Phelsuma andamanense 

Scope: Global
Language: English

Translate page into:

Taxonomy [top]

Kingdom Phylum Class Order Family
Animalia Chordata Reptilia Squamata Gekkonidae

Scientific Name: Phelsuma andamanense Blyth, 1861
Common Name(s):
English Andaman Day Gecko, Green Gecko
French Gecko Diurne Des Iles Andaman
Spanish Geco Diurno De Andaman
Gecko chameleon Tytler, 1864
Phelsuma madagascariensis ssp. andamanense Blyth, 1861

Assessment Information [top]

Red List Category & Criteria: Least Concern ver 3.1
Year Published: 2010
Date Assessed: 2009-06-30
Assessor(s): Richman, N. & Böhm, M.
Reviewer(s): Collen, B. & Ram, M. (Sampled Red List Index Coordinating Team)
Contributor(s): Zug, G., De Silva, R., Milligan, H.T., Wearn, O.R., Wren, S., Zamin, T., Sears, J., Wilson, P., Lewis, S., Lintott, P. & Powney, G.
Phelsuma andamanense has been assessed as Least Concern due to its ability to tolerate anthropogenic environments. However, as this species has a small range, monitoring of the population is still recommended to identify any potential declines.

Geographic Range [top]

Range Description:This species inhabits the Andaman and Nicobar islands which have a total land area of 8,120 km².
Countries occurrence:
India (Andaman Is., Nicobar Is.)
Additional data:
Range Map:Click here to open the map viewer and explore range.

Population [top]

Population:Sharma (2002) states that the overall population status of this species is undetermined, but it is common in many localities.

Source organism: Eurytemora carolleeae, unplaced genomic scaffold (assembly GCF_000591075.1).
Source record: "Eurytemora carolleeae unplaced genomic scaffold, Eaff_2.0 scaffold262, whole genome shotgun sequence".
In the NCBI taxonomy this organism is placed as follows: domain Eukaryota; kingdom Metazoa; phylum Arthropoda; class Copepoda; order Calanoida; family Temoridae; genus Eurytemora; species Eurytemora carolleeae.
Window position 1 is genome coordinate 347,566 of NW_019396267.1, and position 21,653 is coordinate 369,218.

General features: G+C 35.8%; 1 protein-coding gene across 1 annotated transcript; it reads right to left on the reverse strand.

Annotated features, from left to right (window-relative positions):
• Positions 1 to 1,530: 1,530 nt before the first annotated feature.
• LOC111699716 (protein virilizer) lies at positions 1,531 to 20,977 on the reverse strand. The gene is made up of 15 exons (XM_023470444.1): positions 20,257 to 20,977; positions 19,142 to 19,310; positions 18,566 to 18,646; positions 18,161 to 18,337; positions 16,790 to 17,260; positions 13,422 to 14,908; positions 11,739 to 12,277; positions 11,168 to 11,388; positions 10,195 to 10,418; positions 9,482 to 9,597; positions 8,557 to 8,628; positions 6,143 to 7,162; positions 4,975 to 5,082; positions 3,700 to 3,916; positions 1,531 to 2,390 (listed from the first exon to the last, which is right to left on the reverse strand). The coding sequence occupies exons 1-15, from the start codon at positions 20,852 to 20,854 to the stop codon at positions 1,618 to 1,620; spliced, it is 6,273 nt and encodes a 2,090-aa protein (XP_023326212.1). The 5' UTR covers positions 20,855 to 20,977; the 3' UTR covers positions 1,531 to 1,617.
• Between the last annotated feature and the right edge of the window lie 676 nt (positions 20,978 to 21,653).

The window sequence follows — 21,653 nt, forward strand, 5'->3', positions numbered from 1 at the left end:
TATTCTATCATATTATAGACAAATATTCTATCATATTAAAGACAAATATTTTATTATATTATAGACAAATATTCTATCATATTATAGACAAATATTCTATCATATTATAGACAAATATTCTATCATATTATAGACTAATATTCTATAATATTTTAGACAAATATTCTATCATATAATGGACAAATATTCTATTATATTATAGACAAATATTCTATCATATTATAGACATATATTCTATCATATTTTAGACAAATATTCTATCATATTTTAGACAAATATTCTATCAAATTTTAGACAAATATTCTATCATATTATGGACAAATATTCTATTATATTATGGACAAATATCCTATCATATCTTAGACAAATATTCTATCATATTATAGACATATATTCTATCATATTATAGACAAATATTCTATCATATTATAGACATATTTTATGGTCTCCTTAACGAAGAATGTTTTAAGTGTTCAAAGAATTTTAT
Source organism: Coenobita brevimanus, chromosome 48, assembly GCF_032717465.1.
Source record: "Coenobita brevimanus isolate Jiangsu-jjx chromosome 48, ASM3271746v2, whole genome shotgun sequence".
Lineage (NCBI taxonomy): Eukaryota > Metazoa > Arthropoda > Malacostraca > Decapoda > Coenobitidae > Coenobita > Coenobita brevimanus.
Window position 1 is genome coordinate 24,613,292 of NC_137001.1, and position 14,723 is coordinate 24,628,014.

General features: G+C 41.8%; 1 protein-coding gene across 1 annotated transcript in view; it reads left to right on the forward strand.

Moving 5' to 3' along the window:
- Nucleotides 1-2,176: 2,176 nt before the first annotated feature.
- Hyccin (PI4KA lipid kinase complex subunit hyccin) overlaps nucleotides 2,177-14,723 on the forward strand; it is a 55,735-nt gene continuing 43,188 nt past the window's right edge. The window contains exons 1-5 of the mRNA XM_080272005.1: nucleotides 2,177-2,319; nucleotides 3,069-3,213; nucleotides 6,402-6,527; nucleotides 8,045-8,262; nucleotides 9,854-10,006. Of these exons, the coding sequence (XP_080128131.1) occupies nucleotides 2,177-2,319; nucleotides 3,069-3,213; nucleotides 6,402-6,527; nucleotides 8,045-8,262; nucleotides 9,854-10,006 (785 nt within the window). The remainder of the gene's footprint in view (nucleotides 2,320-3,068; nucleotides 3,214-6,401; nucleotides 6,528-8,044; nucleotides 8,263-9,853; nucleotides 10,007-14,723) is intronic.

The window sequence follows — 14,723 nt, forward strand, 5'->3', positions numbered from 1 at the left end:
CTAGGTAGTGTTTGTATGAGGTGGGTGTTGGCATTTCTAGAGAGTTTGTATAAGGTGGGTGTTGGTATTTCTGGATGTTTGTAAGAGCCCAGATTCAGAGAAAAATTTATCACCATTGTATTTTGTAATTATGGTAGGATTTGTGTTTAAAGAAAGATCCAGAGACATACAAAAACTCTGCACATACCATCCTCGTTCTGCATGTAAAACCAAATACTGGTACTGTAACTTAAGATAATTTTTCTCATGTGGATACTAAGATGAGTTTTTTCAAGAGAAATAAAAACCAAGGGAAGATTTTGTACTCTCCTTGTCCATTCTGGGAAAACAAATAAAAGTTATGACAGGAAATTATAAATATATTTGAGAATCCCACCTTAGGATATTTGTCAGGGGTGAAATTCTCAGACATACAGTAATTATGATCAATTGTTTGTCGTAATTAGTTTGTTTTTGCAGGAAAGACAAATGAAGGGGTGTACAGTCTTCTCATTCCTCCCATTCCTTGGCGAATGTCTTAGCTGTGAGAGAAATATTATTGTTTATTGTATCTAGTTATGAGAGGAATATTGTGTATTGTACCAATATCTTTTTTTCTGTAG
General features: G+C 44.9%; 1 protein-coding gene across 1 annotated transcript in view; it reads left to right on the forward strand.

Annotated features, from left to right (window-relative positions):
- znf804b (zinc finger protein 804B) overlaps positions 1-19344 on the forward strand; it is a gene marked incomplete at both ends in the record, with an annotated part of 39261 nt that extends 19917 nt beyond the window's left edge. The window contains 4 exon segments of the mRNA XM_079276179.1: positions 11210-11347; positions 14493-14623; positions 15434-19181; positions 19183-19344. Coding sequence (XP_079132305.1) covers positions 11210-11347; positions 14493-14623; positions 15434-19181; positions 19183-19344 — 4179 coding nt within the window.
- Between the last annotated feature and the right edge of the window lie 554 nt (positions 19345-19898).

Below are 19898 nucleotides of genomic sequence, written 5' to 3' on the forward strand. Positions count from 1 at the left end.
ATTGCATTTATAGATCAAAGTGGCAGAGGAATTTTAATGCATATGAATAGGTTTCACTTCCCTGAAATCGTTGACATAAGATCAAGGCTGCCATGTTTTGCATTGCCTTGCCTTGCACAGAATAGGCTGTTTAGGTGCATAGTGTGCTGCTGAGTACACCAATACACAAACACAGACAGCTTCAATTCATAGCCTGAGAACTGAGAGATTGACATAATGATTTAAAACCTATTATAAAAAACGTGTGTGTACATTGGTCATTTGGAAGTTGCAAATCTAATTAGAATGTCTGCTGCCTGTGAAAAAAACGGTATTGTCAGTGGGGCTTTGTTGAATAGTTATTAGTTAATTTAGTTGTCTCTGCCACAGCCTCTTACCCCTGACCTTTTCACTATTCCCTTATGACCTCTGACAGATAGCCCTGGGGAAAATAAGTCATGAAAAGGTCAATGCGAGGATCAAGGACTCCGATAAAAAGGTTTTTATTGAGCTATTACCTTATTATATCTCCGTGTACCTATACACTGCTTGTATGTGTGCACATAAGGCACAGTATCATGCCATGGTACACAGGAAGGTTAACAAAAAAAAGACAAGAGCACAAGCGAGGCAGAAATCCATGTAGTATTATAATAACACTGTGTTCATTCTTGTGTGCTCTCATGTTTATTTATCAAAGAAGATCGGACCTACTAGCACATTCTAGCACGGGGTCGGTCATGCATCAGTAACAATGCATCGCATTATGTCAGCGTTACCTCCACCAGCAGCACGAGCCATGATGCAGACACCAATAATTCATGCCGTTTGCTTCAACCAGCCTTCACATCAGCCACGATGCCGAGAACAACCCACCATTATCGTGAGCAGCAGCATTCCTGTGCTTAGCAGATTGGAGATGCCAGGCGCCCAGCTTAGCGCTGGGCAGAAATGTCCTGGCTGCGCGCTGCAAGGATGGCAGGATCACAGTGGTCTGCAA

Current Population Trend:Unknown
Additional data:
Population severely fragmented:No

Habitat and Ecology [top]

Habitat and Ecology:This species is able to inhabit highly modified environments. It has been recorded in gardens containing smooth palms and plantain trees, as well as in and around human habitation (Whitaker and Whitaker 1978, Sharma 2002, Daniel 2002). It has also been found in peepal, papaya, and occasionally exotic street trees (Whitaker and Whitaker 1978).

Threats [top]

Major Threat(s): The Nicobar and Andaman Islands have been and continue to be deforested, leading to extensive grasslands in certain areas (Khatri 1993). The main drivers are clearance for cash crops and monoculture plantations. The Andaman and Nicobar islands were also hit by the Asian Tsunami of 2004. The effect of the influx of salt-water and wreckage into the interior of islands is yet to be assessed (BirdLife International 2006).

Conservation Actions [top]

Conservation Actions: There are no known species-specific conservation measures in place for this species. There are a number of protected areas in the Andaman and Nicobar islands, but this network is still considered inadequate for the effective conservation of the endemics to the region (BirdLife International 2006). As a result, population monitoring is recommended.

Citation: Richman, N. & Böhm, M. 2010. Phelsuma andamanense. The IUCN Red List of Threatened Species 2010: e.T177829A7465896. . Downloaded on 24 June 2018.
Disclaimer: To make use of this information, please check the <Terms of Use>.
Feedback: If you see any errors or have any questions or suggestions on what is shown on this page, please provide us with feedback so that we can correct or extend the information provided